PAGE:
The Power of Paper: Corporate Social Responsibility

Corporate Social Responsibility

Developing a Corporate Social Responsibility plan might seem like a tall order for many independent retailers. But CSR is not just for the big boys in business, and can help even the smallest of retailers become more efficient – both environmentally and financially.

 

Visual Merchandising is the perfect area of business for retailers of all sizes to start streamlining, because displays are rarely used twice. Creating new props, set pieces and baffles from plastic or foamex every season is becoming increasingly irresponsible, and is certainly not cost-effective for smaller stores.

 

Committing to reducing the use of disposable plastic is just one step that all businesses should now be taking to reduce their carbon footprint. Fortunately, there are plenty of sustainable alternatives to plastic for making impressive window spectacles.

 

Developing a Corporate Social Responsibility plan

 

Paper is the single most virtuous material for making window displays. The ultimate renewable resource, paper is incredibly versatile and available in a myriad of different textures, patterns and finishes. You can paint it. You can punch holes in it. From the simplest bunting to complex origami, the possibilities for design with paper are literally endless.

 

Paper can also be very cheap (or even free) to source. Re-using and re-purposing old magazines, newspapers, maps, music sheets and so on will always win extra ‘green’ points, as will using recycled paper. These types of paper will not suit every brand or window story of course, so the next best place to find paper is at your local scrap store. They may have larger scale off-cuts or end-of-line rolls of different papers for you to fashion into decorative displays without leaving a big environmental footprint.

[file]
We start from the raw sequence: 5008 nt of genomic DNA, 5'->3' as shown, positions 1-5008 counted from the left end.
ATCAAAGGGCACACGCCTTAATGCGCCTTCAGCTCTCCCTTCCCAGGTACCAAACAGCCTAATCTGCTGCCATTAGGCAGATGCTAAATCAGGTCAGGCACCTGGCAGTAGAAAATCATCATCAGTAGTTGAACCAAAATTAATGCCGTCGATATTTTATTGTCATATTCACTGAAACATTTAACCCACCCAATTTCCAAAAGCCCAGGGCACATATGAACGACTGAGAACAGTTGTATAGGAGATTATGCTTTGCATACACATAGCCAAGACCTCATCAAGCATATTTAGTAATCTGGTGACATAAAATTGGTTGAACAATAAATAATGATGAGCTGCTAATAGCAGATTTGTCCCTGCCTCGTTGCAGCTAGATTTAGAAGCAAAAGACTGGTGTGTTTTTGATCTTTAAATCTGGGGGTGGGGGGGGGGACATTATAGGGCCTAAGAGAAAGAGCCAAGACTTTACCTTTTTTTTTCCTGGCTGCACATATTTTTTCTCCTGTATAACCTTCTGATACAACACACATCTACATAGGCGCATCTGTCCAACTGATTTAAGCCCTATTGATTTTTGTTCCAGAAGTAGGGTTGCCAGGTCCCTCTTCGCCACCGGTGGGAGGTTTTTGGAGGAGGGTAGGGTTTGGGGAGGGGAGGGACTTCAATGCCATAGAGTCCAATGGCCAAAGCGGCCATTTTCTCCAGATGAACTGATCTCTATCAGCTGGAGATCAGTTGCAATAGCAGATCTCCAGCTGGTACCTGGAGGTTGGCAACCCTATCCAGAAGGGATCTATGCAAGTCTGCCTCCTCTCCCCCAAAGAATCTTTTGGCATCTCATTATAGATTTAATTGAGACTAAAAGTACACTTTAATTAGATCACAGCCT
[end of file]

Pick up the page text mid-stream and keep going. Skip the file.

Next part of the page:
The easiest way to use paper to make a design statement is to cut out simple shapes from a template and suspend them in the windows, ideally using clear nylon thread. Inaccurately or roughly cut shapes will instantly look unprofessional of course, so take care or delegate to someone with patience. With this kind of display more is usually more, so make plenty.

 

To tap into the sculptural potential of paper you can experiment with folding, fringing, curving and curling – simply run the edge or a ruler or scissor blade along a strip of paper like a florist curling ribbon. Secure shapes with staples, staple pliers, double sided tape, sticky pads, or glue. Play with light and shadow by punching or cutting holes or other shapes to the paper, adding a further layer or detail to your display.

 

Construct larger shapes or even set pieces using boxes or rolled-up wadges of corrugated card (sourced from your own empty delivery boxes of course). Cover with paper maché which is, in case it has been a long time since you did this at primary school, simply a mixture of paper and glue that, when applied to cardboard, shapes to make a hard surface. You can texture it too by adding sand, rice, lentils or textiles depending on what you are trying to achieve. For a smoother finish, layer it up neatly, and lacquer it with water-based acrylic varnish for a glossy effect.

 

If you want to increase your Corporate Social Responsibility but  still need convincing that paper is better for your windows than plastic, then there is plenty of inspiration to be found here:

 

https://uk.pinterest.com/zoehewettdesign/pro-window-display-ideas-for-indie-retail/

 

 

Contributor

Zoe Hewett

Editorial Board
Zoë Hewett is a member of Modern Retail’s Editorial Board. Zoë is an interior designer with a background in theatre design and visual merchandising. A former Visual Merchandiser for Habitat, Zoë now specialises in helping independent retailers make their mark on the high street.  Find out more at: http://www.zoehewettinteriors.co.uk/

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